On March 21st, Smashwords announced it was partnering with Findaway Voices to help their Indie authors with the beginning stages of audiobook production. In the blog post, Mark Coker shared the basics of the partnership and his observations on how audiobooks are a growing market and a new opportunity for a wider audience for Indie authors.

It was all great news. What the blog post didn’t share, however, were some additional details I later found in this Forbes article where Mark Coker contributed an interview.

Here’s the deets:


In early 2017, Amazon’s Audible and Apple’s iTunes’ exclusive supplier arrangement expired, which suddenly opened the door for more retailers, producers, and content providers to enter the market. You might not know this (I myself didn’t until about a week before I got the announcement from Smashwords), but there are actually several platforms for audiobook production out there, aside from Amazon’s ACX program. I guess they just don’t advertise as aggressively as Amazon.

Now, producing an audiobook is not a cheap venture. Unlike eBooks and even print books, your manuscript alone is not enough to create the product. You either need a studio setup and a whole lot of time to narrate it yourself, or lots of money to hire a professional narrator to do it for you. As Mark Coker’s blog post stated, audiobook production costs are based on the length of the finished product, and narrators charge a set per-finished-hour fee, which ranges anywhere between $150 and $400. So, assuming a 9,000 words-per-hour narrating speed and a 90,000 word novel (for simplicity’s sake), you would end up with a 10-hour long audiobook, which would cost you in the range of $1,500-$4,000 to produce.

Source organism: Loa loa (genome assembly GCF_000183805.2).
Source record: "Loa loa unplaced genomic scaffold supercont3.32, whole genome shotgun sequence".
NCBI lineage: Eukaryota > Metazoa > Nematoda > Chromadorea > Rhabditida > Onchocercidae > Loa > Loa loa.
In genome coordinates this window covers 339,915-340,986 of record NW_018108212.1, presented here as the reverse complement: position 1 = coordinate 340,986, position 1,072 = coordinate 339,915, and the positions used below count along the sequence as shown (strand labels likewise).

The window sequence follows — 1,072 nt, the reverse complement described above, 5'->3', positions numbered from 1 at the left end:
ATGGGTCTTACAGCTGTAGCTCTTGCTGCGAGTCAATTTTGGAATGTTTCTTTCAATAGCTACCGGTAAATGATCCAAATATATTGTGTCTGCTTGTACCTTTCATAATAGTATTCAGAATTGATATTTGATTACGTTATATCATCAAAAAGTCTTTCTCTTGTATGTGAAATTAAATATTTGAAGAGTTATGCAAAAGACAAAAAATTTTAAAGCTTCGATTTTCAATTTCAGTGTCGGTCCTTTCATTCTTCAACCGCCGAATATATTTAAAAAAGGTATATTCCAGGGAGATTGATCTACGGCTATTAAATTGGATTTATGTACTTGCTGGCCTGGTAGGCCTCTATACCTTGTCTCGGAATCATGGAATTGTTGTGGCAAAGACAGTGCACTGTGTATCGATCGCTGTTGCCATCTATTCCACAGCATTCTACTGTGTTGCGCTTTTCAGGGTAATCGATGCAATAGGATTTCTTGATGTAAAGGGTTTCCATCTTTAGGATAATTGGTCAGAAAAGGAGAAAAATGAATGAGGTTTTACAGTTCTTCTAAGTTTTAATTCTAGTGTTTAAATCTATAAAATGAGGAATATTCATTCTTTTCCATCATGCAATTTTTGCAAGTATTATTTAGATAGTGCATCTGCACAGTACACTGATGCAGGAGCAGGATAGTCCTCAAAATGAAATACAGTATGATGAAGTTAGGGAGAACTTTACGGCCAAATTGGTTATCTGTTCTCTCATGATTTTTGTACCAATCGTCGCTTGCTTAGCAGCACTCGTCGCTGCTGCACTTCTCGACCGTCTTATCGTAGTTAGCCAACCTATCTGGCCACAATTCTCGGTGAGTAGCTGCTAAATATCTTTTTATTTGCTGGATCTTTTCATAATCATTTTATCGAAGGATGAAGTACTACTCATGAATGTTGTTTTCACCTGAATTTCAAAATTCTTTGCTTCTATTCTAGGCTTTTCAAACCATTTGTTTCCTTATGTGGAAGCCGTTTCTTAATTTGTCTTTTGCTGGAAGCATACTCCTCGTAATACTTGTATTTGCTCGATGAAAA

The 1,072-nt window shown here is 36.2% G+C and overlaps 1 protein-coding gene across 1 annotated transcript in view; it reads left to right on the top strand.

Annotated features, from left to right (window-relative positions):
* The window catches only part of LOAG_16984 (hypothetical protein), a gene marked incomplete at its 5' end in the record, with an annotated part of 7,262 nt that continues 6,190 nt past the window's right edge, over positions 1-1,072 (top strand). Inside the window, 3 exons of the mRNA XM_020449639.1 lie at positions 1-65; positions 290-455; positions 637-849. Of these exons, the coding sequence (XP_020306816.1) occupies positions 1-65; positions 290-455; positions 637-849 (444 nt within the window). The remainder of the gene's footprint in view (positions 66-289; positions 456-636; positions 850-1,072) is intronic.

That’s a huge production cost. And that cost is the largest barrier to Indie authors entering the audiobook market, because there is no guarantee they’ll sell enough copies to recoup that initial cost. Also, audiobooks may be priced much higher than eBooks, but the royalty rates on them are lower, as the Forbes article says. Basically, it’s a massive financial risk very few Indie authors are willing to take.

But here’s the thing: it could also be a huge opportunity. The way I see it, the print book market is still dominated by traditional publishers who pretty much have a monopoly on low cost bulk printing and store shelf space, so the odds of an Indie author getting there, much less being seen and discovered, are essentially zero. And it’s not even about physical stores anymore, since most book sales still happen online. It’s more about how expensive print-on-demand is as opposed to bulk printing. It drives up the per-unit price of books and, unless Indies want to shell out $1,000s to buy a truckload of their own books in the hopes they can sell them on their own, there’s not much they can do about it.